Greek Mythology is probably one of the most popular inspirations for fiction. We got a special opportunity to try out Immortals: Fenyx Rising, the new game by Ubisoft. Fans may know it by its previous name, Gods And Monsters.
How does the game play? Was it an experience fitting of the Gods? Read on and find out. Our thanks to Ubisoft for the opportunity to try out this game.
Typical Ubisoft Charm
Immortals: Fenyx Rising has you playing as Fenyx, a demigod. Players can customize their Fenyx’s gender to their liking, though this option was disabled in this build of the game. Fenyx is on a quest to save the Greek Gods, as the powerful titan Typhon escapes Tartaros.
The preview build is narrated by Zeus and Prometheus , who constantly break the fourth wall. Fenyx interacts with them too, creating quite the whimsical atmosphere. They make a lot of meta jokes and references to our world, the mileage of which may vary depending on the player. Personally, they sound just relaxed enough that they give off a Statler and Waldorf vibe.
Of course, it wouldn’t be a Ubisoft game without vantage points. The first thing the preview build asks of you is to activate Far Sight, as Fenyx stands perched on a cliff. From there, players can reveal points of interest on the horizon. It’s a pretty interesting way to tell players where to go, and much better than just showing the map light up with icons.
Right off the bat, we’re introduced to the main point of interest- Vaults of Tartaros. We’re also treated to the game’s main method of traversal. Fenyx can transition into a glide from a jump, which gets you on the fast track to the Vault of Tartaros nearby.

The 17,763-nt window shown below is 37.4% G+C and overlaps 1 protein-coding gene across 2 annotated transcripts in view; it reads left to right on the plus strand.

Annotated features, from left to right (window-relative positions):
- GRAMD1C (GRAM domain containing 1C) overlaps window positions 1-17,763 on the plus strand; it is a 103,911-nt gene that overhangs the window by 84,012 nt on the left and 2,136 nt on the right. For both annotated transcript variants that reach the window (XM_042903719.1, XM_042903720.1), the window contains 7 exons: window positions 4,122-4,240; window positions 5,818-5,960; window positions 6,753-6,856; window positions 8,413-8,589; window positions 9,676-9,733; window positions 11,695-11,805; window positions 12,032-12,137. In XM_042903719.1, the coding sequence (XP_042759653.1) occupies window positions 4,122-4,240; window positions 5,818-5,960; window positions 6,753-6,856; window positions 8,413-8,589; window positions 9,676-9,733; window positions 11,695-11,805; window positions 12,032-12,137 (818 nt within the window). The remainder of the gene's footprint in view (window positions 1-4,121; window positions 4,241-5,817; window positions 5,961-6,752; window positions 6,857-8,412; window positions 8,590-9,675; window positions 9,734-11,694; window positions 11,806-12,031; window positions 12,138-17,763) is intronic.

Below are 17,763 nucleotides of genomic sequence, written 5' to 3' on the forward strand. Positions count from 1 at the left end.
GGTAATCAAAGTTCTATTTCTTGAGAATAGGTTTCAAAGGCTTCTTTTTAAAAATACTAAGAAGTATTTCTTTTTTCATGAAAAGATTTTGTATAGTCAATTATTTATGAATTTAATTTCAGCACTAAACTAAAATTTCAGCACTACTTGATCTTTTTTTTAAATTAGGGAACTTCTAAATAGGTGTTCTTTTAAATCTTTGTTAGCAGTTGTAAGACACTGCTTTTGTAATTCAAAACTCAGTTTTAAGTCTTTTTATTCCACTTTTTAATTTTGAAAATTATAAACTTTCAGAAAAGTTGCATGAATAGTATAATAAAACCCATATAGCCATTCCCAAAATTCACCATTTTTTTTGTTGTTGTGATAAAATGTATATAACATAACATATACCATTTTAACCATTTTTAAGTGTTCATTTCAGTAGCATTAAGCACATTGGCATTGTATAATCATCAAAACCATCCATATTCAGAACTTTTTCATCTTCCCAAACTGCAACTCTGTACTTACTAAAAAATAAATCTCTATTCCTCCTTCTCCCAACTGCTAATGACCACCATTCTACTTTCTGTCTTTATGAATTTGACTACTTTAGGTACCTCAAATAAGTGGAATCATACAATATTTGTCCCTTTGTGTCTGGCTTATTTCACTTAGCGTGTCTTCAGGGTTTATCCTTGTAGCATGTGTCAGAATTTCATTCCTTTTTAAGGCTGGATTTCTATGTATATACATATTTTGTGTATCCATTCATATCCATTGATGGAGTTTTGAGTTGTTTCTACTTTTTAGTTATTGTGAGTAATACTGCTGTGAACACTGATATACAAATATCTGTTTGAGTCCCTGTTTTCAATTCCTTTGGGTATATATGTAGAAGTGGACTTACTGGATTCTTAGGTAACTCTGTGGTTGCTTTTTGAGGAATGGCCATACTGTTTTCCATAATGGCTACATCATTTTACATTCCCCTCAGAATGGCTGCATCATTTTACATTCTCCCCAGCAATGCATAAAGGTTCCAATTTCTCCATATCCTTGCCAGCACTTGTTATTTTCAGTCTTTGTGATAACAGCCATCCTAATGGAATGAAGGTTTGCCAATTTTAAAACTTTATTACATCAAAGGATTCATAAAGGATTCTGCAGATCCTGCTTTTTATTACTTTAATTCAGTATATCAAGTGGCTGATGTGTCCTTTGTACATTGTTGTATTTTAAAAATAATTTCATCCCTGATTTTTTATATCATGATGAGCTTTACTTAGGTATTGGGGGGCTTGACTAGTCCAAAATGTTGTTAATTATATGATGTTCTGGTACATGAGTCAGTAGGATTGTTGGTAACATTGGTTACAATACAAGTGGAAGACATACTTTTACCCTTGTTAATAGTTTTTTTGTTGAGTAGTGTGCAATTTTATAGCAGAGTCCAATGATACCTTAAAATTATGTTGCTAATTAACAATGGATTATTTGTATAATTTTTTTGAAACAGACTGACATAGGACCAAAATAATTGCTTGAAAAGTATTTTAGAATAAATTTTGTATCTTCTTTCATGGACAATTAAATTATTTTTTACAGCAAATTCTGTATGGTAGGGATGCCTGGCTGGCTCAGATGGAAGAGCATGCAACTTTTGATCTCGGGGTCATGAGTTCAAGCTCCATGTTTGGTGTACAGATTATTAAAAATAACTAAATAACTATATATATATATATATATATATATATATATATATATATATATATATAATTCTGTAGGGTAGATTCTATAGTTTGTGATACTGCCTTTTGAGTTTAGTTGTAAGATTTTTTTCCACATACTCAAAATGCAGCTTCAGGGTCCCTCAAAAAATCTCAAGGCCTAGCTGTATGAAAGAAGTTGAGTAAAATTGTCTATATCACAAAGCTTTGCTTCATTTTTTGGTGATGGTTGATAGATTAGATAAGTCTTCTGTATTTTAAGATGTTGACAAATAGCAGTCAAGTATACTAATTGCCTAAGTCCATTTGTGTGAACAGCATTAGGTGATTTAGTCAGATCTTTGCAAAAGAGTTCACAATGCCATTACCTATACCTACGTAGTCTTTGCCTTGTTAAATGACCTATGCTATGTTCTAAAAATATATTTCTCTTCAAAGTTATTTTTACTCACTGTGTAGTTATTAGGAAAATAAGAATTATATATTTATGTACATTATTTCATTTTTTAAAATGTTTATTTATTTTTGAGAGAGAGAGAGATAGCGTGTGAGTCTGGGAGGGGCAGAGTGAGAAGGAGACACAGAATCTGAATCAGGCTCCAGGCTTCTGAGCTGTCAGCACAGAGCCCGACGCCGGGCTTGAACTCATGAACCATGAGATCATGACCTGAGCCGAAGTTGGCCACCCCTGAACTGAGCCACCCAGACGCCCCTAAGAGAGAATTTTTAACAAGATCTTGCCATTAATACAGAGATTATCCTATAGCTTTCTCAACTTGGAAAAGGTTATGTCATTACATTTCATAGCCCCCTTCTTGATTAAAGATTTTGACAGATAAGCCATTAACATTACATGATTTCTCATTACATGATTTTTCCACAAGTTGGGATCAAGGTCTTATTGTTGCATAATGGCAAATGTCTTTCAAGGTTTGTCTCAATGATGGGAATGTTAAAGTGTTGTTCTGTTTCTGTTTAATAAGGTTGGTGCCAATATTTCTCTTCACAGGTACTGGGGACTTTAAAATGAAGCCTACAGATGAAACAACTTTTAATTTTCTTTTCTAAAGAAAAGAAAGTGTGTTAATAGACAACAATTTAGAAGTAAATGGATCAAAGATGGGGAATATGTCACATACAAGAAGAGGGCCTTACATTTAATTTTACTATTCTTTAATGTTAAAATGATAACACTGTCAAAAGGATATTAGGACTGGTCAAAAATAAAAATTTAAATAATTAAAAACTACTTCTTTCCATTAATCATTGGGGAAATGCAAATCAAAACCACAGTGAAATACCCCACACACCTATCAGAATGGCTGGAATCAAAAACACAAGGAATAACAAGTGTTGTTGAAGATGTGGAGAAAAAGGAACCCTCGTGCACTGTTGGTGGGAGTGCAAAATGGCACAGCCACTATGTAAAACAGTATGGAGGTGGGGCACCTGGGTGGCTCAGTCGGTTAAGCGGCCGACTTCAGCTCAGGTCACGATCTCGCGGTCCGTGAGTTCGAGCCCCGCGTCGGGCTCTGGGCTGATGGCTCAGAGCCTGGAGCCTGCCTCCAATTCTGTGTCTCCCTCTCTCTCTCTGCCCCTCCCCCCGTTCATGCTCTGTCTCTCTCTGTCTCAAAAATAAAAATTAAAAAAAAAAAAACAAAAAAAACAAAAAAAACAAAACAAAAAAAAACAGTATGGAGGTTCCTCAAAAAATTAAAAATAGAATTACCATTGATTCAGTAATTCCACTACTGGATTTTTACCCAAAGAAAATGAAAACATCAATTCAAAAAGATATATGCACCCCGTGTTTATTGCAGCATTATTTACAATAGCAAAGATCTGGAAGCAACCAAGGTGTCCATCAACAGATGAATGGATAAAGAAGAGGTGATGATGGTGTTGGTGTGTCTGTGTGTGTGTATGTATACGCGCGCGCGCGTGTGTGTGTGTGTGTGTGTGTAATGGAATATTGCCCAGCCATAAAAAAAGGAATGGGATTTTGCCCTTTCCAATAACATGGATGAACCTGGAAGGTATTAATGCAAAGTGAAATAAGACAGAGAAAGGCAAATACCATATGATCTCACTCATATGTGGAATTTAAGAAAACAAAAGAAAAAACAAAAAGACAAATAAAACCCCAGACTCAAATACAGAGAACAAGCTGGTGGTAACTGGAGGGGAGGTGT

Upon arriving, however, Fenyx is greeted by enemies coming from the rift. This serves as the game’s introduction to combat.
Combat in the game is fairly deep, with a lot of interesting new implementations for familiar mechanics. Fenyx has several tools at their disposal, including an axe for normal attacks. This axe has decent speed and sweeping attacks, making it good for dealing with the mobs of enemies thrown at you.
That’s not the only main weapon at your disposal, though, as later on in the demo Fenyx can swap out their normal weapons. You also gain access to a sword, which is a lot faster than the axe.
The game also has a fairly robust combo system, with the developers describing as “aerial focused”. Indeed, one of Fenyx’s special moves even acts as a launcher, throwing enemies in the air with a flurry of spears erupting from the ground.
Aggressive Stamina System
Additionally, Fenyx also has Hephaistos’ Hammer. This acts more as the game’s heavy attack, with powerful, slow moves. This hammer can also stun large enemies with its big blows.
Using special attacks consumes stamina in the game, which can land you in hot water. Some of the game’s consumables will allow you to regain stamina, though the real way to regain it is a lot more interesting.
Rather than pace around the room waiting for your stamina to regenerate, Fenyx can gain stamina by making normal attacks. This allows Fenyx to keep the pressure on enemies, even without the meter to use special attacks.
Additionally, the game also has a parrying system. Most attacks can be parried, but not all. Enemies that glow red are performing unparriable attacks and Fenyx will have to dash out of the way of these. I really appreciate that, rather than turning the whole enemy red, the game highlights the part of the monster being used to attack. For example, the Cyclops’ unblockable is a swing with its right arm, so only the right arm glows. Its a great way to focus on the part that’s about to hit you.
Fenyx isn’t going through these encounters alone, however. You have an ally in Phosphor, a phoenix that follows Fenyx around. Fenyx can be upgraded with different abilities. In the demo, Phosphor could be used to attack enemies and cause them to drop stamina pickups, allowing Fenyx to keep up the offensive.